I planted a red kuri pumpkin in a green square pot. I hope it will grow in a container, but I’m yet to work out a good position for it, because I know it will sprawl outward. I’m tempted to put it over the grape and choko vines, but Matt thought it would prefer the ground. While browsing through a The Diggers Club catalogue later, I pointed out the World’s largest pumpkin which can grow fruit to 227 kilograms. It’s a shame Matt doesn’t like pumpkin that much, because we would only need to grow one pumpkin and we would meet our goal weight for this year!

Matt thinks we have black aphids on our garlic and shallots. He also concluded that they are harmless because he can’t see any damage. I looked them up, and it’s best to let nature take their course as they’ll eventually be eaten by predators.

I pulled up a couple of potato plants left from our first attempts at growing them from the beginning of the year. I was surprised to collect three baby spuds, which Matt later roasted up. He ate them and said they were nothing exciting. I’m not sure whether he was just saying to make me feel better because there wasn’t enough for both of us. Our newer potato plants are starting to die back, but they haven’t flowered yet. We’re not sure if this is ok? We used sugar cane mulch to pile around the stems and encourage more growth but perhaps we should have used compost to provide more nutrients.

Double marl

kookaburra

One of our citrus trees is a bush lemon so I originally planted it in native soil mix. Its leaves turned pale yellow, so I fed it chicken manure. That made no difference. Sunday I decided I needed to totally repot the tree with organic soil and I hope that will give it the nutrients it needs.

The new lot of beans in the fourth bed are poking up their second leaves.

I’m a little concerned that the two mango trees from our neighbours are shading over our vegetable beds too much in winter.

I think I have been coming down with the flu (again) and forgot to put in my organic order. I’m surprised how much we missed it, and how easy home delivery makes the grocery shopping when you have a busy weekend. (I’m in love with organic prunes!)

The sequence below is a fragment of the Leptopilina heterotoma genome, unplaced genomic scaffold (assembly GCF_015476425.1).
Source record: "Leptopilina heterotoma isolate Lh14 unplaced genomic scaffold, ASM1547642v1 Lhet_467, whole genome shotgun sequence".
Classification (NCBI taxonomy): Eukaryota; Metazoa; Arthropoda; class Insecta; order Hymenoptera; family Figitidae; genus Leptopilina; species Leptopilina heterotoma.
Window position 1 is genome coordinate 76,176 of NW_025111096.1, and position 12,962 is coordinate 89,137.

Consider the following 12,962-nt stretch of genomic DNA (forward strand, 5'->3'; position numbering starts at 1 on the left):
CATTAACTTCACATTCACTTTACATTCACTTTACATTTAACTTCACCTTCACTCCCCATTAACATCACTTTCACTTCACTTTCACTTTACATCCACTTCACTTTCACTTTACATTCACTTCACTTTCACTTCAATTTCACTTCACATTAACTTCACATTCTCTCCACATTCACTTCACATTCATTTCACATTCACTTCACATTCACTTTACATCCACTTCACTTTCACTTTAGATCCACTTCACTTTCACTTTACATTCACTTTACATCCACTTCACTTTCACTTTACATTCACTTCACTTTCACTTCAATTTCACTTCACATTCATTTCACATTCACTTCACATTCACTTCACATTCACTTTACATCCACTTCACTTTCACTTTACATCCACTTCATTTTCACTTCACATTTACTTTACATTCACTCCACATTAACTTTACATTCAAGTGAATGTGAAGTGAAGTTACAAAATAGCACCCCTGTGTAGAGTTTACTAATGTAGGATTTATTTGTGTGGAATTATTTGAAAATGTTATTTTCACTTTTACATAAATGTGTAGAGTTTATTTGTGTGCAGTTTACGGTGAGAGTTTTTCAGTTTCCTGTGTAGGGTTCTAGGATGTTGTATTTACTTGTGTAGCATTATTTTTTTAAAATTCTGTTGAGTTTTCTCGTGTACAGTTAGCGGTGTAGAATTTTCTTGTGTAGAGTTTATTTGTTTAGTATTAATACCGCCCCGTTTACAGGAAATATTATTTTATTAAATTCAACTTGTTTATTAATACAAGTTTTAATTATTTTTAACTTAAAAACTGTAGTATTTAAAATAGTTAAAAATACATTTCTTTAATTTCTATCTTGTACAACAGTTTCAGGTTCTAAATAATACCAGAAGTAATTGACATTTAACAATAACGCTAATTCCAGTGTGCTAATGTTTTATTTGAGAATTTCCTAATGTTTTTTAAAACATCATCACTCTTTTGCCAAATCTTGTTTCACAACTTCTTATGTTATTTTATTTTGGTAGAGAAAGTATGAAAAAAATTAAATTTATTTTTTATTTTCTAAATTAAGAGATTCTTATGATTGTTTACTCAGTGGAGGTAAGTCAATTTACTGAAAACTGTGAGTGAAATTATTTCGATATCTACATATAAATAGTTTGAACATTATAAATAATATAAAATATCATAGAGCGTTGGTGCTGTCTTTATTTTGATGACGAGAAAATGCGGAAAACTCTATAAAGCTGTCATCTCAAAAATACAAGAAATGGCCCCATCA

After we came back from living in England, Matt attempts to go the whole year without a jumper or a jacket. Unfortunately, this year has been unusually cold and he has had to pull out the gray woolen one that he bought before we first met. I don’t mind the jumper, but he teams it with marl tracksuit pants. Double marl is a worse fashion sin than double denim!

Potted berries

Sunday was a productive afternoon in the garden. The mild weather was a pleasant change from the strong winds and cold evenings.

A large long box arrived from The Diggers Club a fortnight ago, so it was time to repot some of the miniature fruit trees into large plastic pots. We now have a babaco and berries – goose, marion, and two types of raspberry. I haven’t worked out a good home for the spiky berries, so they will temporarily live next to the other fruit trees. We also repotted three different guavas – pineapple, Chilean and yellow.

Our older native raspberry had three red fruit ready so it was time for the long awaited taste test. Matt thought it was pretty tasteless and I thought it was tart.

I finished off the forth bed with some seedlings of mini white cauliflower and baby broccoli. I  added some silverbeet and tomatoes in the bare patches. All four beds are now full and hopefully it won’t be long before they start producing more. It feels like cheating buying seedlings, but they save me a month of so of growing time.

The choko and passionfruit vines have slowed down and are dying back.

The peas are so delicious off the bush that there haven’t been enough to make it into a boiling pot of water for dinner.

Dark days

We had a busy weekend and didn’t get to do as much gardening as I would have liked. I think we have two limes on the way (we can’t remember which dwarf plant is the lime and which is the mandarin, but the fruit are definitely not flat like a mandarin!). Perhaps it’s really a Meyer lemon tree and we’ve been had in a little lime green lie?

We planted in some climbing telephone peas and blue lake beans in the fourth bed. The potatoes are looking a little haggard from the strong winds we have been having.

I’m starting to get worried about achieving our challenge total of 236kg of fruit and vegetables on one tank, for one couple in one year. In the last six months, we’ve only had 2 months above the needed 20kg.

The last vegetable bed was out of action for several months, as we put off digging up the pawpaw tree and to allow for the no-dig mixture to decompose down to soil.

We had one failed potato crop due to planting at the wrong time of the year. We had crop failures due to a lack of bees pollinating flowers, and squash bugs infestations. We also assumed that our fruit trees would bear in the first year, but found out later that they may not.

I’m going to admit it’s been harder then I thought it would be grow our own fruit and vegetables. There is so much to learn about growing edibles. I don’t feel like giving up, but I feel a bit like Edison.

“I have not failed 1,000 times. I have successfully discovered 1,000 ways to not make a light bulb.”
Thomas Edison

Grey clouds

The grey clouds this week reminded me of England. We had a good break from watering the garden. Southeast Queensland’s dams are now three-quarters full for the first time in seven years.

However, all of our eggplants split. The seedlings I prepared a little while ago are mostly all at the two leaf stage. Our native Finger Lime is flowering, and our dwarf avocado is budding. The beans are back!

We had our very first baby cabbage last night. A caterpillar had attacked the green outer leaves, so Matt decided it was time to ‘rescue’ it. It had a milder flavour to the usual ones.

We were busy doing non-gardening things this weekend.